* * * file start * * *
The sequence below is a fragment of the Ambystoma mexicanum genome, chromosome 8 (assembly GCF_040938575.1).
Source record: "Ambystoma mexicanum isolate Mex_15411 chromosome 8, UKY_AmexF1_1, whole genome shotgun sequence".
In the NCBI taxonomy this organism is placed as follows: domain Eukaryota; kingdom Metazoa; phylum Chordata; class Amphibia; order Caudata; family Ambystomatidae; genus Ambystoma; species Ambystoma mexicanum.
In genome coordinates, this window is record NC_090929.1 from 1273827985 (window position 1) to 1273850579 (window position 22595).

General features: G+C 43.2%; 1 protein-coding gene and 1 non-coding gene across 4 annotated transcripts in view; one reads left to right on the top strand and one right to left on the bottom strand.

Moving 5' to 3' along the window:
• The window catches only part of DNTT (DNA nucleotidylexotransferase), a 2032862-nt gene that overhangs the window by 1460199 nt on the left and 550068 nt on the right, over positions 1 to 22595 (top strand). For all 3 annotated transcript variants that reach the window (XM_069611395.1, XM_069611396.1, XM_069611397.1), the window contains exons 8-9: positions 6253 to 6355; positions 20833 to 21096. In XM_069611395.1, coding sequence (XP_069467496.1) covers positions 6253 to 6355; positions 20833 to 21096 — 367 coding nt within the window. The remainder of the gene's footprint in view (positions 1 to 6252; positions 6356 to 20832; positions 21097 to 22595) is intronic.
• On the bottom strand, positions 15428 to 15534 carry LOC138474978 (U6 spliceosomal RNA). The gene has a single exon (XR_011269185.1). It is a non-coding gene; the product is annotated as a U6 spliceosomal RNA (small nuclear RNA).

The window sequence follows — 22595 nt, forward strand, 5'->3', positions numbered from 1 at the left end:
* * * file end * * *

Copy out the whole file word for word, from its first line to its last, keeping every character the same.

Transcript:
The sequence below is a fragment of the Ambystoma mexicanum genome, chromosome 8 (assembly GCF_040938575.1).
Source record: "Ambystoma mexicanum isolate Mex_15411 chromosome 8, UKY_AmexF1_1, whole genome shotgun sequence".
In the NCBI taxonomy this organism is placed as follows: domain Eukaryota; kingdom Metazoa; phylum Chordata; class Amphibia; order Caudata; family Ambystomatidae; genus Ambystoma; species Ambystoma mexicanum.
In genome coordinates, this window is record NC_090929.1 from 1273827985 (window position 1) to 1273850579 (window position 22595).

General features: G+C 43.2%; 1 protein-coding gene and 1 non-coding gene across 4 annotated transcripts in view; one reads left to right on the top strand and one right to left on the bottom strand.

Moving 5' to 3' along the window:
• The window catches only part of DNTT (DNA nucleotidylexotransferase), a 2032862-nt gene that overhangs the window by 1460199 nt on the left and 550068 nt on the right, over positions 1 to 22595 (top strand). For all 3 annotated transcript variants that reach the window (XM_069611395.1, XM_069611396.1, XM_069611397.1), the window contains exons 8-9: positions 6253 to 6355; positions 20833 to 21096. In XM_069611395.1, coding sequence (XP_069467496.1) covers positions 6253 to 6355; positions 20833 to 21096 — 367 coding nt within the window. The remainder of the gene's footprint in view (positions 1 to 6252; positions 6356 to 20832; positions 21097 to 22595) is intronic.
• On the bottom strand, positions 15428 to 15534 carry LOC138474978 (U6 spliceosomal RNA). The gene has a single exon (XR_011269185.1). It is a non-coding gene; the product is annotated as a U6 spliceosomal RNA (small nuclear RNA).

The window sequence follows — 22595 nt, forward strand, 5'->3', positions numbered from 1 at the left end: